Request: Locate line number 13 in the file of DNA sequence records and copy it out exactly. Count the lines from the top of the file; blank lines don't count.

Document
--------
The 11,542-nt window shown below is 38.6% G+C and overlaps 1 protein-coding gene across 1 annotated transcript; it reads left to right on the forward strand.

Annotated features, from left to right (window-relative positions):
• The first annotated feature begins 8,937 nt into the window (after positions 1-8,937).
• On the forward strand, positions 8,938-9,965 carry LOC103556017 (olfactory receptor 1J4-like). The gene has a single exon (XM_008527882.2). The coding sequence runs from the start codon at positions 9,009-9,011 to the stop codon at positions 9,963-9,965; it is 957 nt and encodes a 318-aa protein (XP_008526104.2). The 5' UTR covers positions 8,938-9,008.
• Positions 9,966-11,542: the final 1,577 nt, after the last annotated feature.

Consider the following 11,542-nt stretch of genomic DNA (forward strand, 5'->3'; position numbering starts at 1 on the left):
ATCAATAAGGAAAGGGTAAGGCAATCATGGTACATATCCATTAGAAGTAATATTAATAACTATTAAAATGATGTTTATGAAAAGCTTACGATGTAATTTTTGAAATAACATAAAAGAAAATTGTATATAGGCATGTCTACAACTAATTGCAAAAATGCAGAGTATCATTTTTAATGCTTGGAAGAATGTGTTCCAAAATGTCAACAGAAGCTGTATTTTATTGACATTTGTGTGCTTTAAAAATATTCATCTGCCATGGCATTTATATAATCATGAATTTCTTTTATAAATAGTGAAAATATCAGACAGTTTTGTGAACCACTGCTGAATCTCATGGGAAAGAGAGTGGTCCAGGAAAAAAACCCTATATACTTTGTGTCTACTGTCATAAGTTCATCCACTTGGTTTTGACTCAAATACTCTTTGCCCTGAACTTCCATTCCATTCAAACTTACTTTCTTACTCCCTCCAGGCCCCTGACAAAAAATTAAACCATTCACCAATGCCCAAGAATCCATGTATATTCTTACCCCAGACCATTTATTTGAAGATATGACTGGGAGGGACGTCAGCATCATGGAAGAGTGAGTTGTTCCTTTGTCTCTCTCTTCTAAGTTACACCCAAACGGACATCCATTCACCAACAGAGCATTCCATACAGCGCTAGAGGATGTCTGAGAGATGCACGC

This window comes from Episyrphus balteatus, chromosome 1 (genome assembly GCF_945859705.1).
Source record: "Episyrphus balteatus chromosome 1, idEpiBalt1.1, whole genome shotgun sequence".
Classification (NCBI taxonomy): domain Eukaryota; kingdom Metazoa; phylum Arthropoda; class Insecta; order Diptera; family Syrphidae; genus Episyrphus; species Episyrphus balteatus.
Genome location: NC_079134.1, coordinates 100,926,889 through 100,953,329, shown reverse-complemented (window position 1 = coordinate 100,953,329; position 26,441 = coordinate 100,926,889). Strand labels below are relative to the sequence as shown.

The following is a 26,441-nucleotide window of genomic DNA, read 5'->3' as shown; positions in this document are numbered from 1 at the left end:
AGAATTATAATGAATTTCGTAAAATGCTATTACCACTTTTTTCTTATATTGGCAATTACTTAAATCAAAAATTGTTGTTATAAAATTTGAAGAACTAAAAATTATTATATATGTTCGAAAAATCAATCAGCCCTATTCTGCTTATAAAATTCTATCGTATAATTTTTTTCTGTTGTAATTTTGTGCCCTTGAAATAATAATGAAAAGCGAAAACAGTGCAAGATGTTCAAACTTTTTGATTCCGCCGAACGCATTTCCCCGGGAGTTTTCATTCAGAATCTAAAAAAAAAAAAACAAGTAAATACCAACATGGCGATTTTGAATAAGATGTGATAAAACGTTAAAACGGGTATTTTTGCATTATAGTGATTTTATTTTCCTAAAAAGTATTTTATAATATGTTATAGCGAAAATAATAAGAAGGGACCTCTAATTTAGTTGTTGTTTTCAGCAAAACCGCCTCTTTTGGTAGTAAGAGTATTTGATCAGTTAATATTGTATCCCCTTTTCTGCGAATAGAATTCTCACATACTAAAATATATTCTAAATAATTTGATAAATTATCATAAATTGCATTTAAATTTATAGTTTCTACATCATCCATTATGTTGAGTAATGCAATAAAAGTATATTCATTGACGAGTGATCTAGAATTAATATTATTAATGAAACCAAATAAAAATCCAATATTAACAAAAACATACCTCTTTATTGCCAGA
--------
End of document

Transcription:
AGAATTATAATGAATTTCGTAAAATGCTATTACCACTTTTTTCTTATATTGGCAATTACTTAAATCAAAAATTGTTGTTATAAAATTTGAAGAACTAAAAATTATTATATATGTTCGAAAAATCAATCAGCCCTATTCTGCTTATAAAATTCTATCGTATAATTTTTTTCTGTTGTAATTTTGTGCCCTTGAAATAATAATGAAAAGCGAAAACAGTGCAAGATGTTCAAACTTTTTGATTCCGCCGAACGCATTTCCCCGGGAGTTTTCATTCAGAATCTAAAAAAAAAAAAACAAGTAAATACCAACATGGCGATTTTGAATAAGATGTGATAAAACGTTAAAACGGGTATTTTTGCATTATAGTGATTTTATTTTCCTAAAAAGTATTTTATAATATGTTATAGCGAAAATAATAAGAAGGGACCTCTAATTTAGTTGTTGTTTTCAGCAAAACCGCCTCTTTTGGTAGTAAGAGTATTTGATCAGTTAATATTGTATCCCCTTTTCTGCGAATAGAATTCTCACATACTAAAATATATTCTAAATAATTTGATAAATTATCATAAATTGCATTTAAATTTATAGTTTCTACATCATCCATTATGTTGAGTAATGCAATAAAAGTATATTCATTGACGAGTGATCTAGAATTAATATTATTAATGAAACCAAATAAAAATCCAATATTAACAAAAACATACCTCTTTATTGCCAGA